Russian space officials have not yet identified the cause of Friday's last-minute postponement of the Angara rocket launch, and won't set a new launch date until the vehicle has been fixed, a space industry spokesperson said.
The rocket's flight computer automatically canceled the launch just 15 seconds before liftoff on Friday.
A spokesman from the Khrunichev Space Center, the prime contractor for the Angara rocket program, said that the State Commission — a body of officials that gives the final authorization for all major Russian space activities — will meet in the near future to look into the rocket's aborted launch, Interfax reported Monday.
The spokesman added that engineers are now checking a problem with the first stage propulsion system.
Earlier on Monday, RIA Novosti cited an unidentified Russian space industry source as saying that Angara's flight computer detected a leak in an oxidizer valve — a critical element in the rocket's propulsion system.
The Russian media were set to make an impressive show of Angara's launch on Friday, as the rocket's fate will act as a litmus test of Russia's post-Soviet space capabilities. The beleaguered space program has survived for the past 20 years by modernizing tried-and-true Soviet-era designs.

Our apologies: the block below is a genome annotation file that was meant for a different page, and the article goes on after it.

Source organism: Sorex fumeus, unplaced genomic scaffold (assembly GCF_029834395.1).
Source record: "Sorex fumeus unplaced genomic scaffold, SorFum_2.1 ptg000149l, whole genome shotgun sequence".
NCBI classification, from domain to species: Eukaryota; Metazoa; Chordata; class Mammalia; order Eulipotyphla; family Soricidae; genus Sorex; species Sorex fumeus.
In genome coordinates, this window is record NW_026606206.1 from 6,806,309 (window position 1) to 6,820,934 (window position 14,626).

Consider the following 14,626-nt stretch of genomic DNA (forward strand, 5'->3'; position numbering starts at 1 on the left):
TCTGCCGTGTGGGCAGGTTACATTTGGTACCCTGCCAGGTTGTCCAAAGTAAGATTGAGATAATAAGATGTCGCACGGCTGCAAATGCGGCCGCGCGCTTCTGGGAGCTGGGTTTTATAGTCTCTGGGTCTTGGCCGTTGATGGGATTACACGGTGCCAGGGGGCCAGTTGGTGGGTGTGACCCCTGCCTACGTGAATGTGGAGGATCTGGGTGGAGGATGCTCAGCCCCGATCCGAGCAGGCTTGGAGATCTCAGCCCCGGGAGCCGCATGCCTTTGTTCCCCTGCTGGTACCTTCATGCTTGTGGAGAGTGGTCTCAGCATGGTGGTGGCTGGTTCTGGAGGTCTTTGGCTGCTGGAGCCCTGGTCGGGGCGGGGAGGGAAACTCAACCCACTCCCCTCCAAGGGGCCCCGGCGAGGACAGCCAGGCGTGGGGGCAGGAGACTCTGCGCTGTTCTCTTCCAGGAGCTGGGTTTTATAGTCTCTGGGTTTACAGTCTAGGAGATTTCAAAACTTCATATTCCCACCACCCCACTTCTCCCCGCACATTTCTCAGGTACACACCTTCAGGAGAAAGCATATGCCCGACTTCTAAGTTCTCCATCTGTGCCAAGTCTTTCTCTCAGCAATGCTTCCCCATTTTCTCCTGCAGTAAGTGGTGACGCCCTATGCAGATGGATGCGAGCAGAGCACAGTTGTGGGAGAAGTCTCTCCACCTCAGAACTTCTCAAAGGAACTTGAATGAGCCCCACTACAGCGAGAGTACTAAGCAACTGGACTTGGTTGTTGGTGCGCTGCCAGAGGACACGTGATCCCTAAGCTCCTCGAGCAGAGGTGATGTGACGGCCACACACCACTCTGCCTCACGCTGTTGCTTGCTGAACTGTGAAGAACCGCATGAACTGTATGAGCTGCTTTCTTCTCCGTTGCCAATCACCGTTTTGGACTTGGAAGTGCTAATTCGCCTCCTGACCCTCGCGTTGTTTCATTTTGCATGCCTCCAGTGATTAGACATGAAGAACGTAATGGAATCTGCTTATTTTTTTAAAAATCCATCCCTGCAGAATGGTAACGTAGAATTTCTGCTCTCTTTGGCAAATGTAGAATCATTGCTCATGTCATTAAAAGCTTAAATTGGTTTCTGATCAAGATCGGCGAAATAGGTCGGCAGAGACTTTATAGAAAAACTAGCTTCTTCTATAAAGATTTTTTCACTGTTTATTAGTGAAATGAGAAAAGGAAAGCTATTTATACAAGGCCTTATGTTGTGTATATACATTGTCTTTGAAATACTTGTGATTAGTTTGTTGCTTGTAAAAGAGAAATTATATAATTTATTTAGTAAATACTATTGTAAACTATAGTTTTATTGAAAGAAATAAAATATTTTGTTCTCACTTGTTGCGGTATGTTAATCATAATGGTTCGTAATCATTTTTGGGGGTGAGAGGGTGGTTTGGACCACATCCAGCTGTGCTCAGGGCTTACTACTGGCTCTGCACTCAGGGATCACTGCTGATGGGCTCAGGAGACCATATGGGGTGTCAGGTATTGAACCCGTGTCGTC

Media reports in the wake of Friday's failure suggested that there would be a second attempt on Saturday, but that launch window came and went, accompanied by even more silence from space officials.
An unidentified source told RIA Novosti that the rocket was being taken off of the launch pad that day for further investigation.
Later on Monday, Interfax cited another anonymous source as saying that the Angara rocket remained on the launch pad, contradicting previous reports that it had, in fact, been rolled back to the vehicle assembly building at the Plesetsk Cosmodrome.
“The State Commission on June 27 decided to leave the rocket on the pad and drain the fuel. Currently, we are continuing the examination of all systems. Specialists hope that the launch may take place in the coming days,” the space industry source said.
Although new rockets tend to be beset with difficulties during their first launches, Khrunichev's ability to build reliable rockets has been questioned frequently amid a series of embarrassing failures suffered by the normally-dependable Proton rocket since 2010. Recently, a Roscosmos deputy described the situation at the Khrunichev as "a serious systemic crisis."
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